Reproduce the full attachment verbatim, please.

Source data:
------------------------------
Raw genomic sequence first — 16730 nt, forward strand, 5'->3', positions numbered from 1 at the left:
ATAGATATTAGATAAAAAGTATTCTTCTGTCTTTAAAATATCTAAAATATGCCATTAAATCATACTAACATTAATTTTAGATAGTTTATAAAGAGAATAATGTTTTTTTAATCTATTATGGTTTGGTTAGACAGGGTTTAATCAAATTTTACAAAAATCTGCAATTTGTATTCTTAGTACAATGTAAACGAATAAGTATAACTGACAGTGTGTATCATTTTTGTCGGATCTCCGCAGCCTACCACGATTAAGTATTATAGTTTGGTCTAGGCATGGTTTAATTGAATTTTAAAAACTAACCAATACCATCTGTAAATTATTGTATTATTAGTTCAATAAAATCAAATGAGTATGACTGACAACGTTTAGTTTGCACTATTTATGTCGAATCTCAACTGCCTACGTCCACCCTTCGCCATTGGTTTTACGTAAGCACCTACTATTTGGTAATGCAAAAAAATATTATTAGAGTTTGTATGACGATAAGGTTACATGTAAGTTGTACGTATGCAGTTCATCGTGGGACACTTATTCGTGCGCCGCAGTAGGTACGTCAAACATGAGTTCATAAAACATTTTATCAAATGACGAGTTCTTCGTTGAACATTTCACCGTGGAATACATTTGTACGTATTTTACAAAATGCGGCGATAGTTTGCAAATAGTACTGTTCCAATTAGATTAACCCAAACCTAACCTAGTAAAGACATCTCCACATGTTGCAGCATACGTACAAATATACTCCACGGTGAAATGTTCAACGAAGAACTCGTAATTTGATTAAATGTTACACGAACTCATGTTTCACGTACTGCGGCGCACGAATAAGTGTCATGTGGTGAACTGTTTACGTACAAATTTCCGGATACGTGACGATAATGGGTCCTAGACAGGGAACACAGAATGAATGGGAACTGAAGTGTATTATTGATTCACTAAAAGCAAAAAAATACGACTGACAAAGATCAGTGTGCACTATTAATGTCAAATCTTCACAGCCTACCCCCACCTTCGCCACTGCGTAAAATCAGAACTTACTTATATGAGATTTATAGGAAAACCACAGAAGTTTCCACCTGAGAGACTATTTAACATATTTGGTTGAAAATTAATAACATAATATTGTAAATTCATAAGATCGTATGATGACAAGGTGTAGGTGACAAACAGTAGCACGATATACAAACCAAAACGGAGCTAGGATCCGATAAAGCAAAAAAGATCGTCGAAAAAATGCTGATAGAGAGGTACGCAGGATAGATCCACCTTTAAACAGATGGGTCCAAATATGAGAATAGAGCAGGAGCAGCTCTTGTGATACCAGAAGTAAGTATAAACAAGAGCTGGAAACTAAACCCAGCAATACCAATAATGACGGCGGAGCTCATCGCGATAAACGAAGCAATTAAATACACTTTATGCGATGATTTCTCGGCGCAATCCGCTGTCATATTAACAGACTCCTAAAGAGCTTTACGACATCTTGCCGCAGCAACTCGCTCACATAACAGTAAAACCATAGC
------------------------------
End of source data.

Raw genomic sequence first — 16730 nt, forward strand, 5'->3', positions numbered from 1 at the left:
ATAGATATTAGATAAAAAGTATTCTTCTGTCTTTAAAATATCTAAAATATGCCATTAAATCATACTAACATTAATTTTAGATAGTTTATAAAGAGAATAATGTTTTTTTAATCTATTATGGTTTGGTTAGACAGGGTTTAATCAAATTTTACAAAAATCTGCAATTTGTATTCTTAGTACAATGTAAACGAATAAGTATAACTGACAGTGTGTATCATTTTTGTCGGATCTCCGCAGCCTACCACGATTAAGTATTATAGTTTGGTCTAGGCATGGTTTAATTGAATTTTAAAAACTAACCAATACCATCTGTAAATTATTGTATTATTAGTTCAATAAAATCAAATGAGTATGACTGACAACGTTTAGTTTGCACTATTTATGTCGAATCTCAACTGCCTACGTCCACCCTTCGCCATTGGTTTTACGTAAGCACCTACTATTTGGTAATGCAAAAAAATATTATTAGAGTTTGTATGACGATAAGGTTACATGTAAGTTGTACGTATGCAGTTCATCGTGGGACACTTATTCGTGCGCCGCAGTAGGTACGTCAAACATGAGTTCATAAAACATTTTATCAAATGACGAGTTCTTCGTTGAACATTTCACCGTGGAATACATTTGTACGTATTTTACAAAATGCGGCGATAGTTTGCAAATAGTACTGTTCCAATTAGATTAACCCAAACCTAACCTAGTAAAGACATCTCCACATGTTGCAGCATACGTACAAATATACTCCACGGTGAAATGTTCAACGAAGAACTCGTAATTTGATTAAATGTTACACGAACTCATGTTTCACGTACTGCGGCGCACGAATAAGTGTCATGTGGTGAACTGTTTACGTACAAATTTCCGGATACGTGACGATAATGGGTCCTAGACAGGGAACACAGAATGAATGGGAACTGAAGTGTATTATTGATTCACTAAAAGCAAAAAAATACGACTGACAAAGATCAGTGTGCACTATTAATGTCAAATCTTCACAGCCTACCCCCACCTTCGCCACTGCGTAAAATCAGAACTTACTTATATGAGATTTATAGGAAAACCACAGAAGTTTCCACCTGAGAGACTATTTAACATATTTGGTTGAAAATTAATAACATAATATTGTAAATTCATAAGATCGTATGATGACAAGGTGTAGGTGACAAACAGTAGCACGATATACAAACCAAAACGGAGCTAGGATCCGATAAAGCAAAAAAGATCGTCGAAAAAATGCTGATAGAGAGGTACGCAGGATAGATCCACCTTTAAACAGATGGGTCCAAATATGAGAATAGAGCAGGAGCAGCTCTTGTGATACCAGAAGTAAGTATAAACAAGAGCTGGAAACTAAACCCAGCAATACCAATAATGACGGCGGAGCTCATCGCGATAAACGAAGCAATTAAATACACTTTATGCGATGATTTCTCGGCGCAATCCGCTGTCATATTAACAGACTCCTAAAGAGCTTTACGACATCTTGCCGCAGCAACTCGCTCACATAACAGTAAAACCATAGC